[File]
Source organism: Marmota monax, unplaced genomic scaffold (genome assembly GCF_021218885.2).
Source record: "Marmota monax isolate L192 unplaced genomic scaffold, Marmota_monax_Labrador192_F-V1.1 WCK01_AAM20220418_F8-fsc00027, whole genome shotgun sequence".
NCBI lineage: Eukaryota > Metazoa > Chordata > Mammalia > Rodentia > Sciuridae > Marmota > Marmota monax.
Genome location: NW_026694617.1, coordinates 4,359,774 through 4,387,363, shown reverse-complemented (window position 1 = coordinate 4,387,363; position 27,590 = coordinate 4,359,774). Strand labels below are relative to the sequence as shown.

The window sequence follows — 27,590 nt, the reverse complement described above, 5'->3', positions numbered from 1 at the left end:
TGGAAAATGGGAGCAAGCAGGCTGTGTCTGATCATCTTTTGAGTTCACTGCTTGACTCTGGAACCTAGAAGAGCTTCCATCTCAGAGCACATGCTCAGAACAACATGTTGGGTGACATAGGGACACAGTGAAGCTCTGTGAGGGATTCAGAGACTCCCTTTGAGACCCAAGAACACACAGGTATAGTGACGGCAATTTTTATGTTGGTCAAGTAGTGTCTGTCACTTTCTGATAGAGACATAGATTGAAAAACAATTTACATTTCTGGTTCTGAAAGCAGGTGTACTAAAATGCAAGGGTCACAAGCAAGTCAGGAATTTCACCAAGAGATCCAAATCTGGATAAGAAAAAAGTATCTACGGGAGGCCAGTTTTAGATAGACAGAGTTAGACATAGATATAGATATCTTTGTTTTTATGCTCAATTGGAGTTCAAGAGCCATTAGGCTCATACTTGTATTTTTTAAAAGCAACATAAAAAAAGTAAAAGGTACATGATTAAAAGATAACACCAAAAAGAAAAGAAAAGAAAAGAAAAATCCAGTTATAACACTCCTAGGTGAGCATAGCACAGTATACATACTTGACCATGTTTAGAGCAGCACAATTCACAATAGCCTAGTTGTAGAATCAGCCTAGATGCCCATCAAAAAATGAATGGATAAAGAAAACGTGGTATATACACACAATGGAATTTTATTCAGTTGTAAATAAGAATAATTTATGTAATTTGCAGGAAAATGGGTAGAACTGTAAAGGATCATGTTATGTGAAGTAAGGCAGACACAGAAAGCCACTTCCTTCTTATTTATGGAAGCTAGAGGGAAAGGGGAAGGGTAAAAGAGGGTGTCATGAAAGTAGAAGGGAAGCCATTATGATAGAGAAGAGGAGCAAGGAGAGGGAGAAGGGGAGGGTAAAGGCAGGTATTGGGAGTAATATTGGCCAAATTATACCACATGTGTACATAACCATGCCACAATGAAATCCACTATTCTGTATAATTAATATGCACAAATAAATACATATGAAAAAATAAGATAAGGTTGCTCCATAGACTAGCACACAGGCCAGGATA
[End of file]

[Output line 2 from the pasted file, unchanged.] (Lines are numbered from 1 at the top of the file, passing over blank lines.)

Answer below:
Source record: "Marmota monax isolate L192 unplaced genomic scaffold, Marmota_monax_Labrador192_F-V1.1 WCK01_AAM20220418_F8-fsc00027, whole genome shotgun sequence".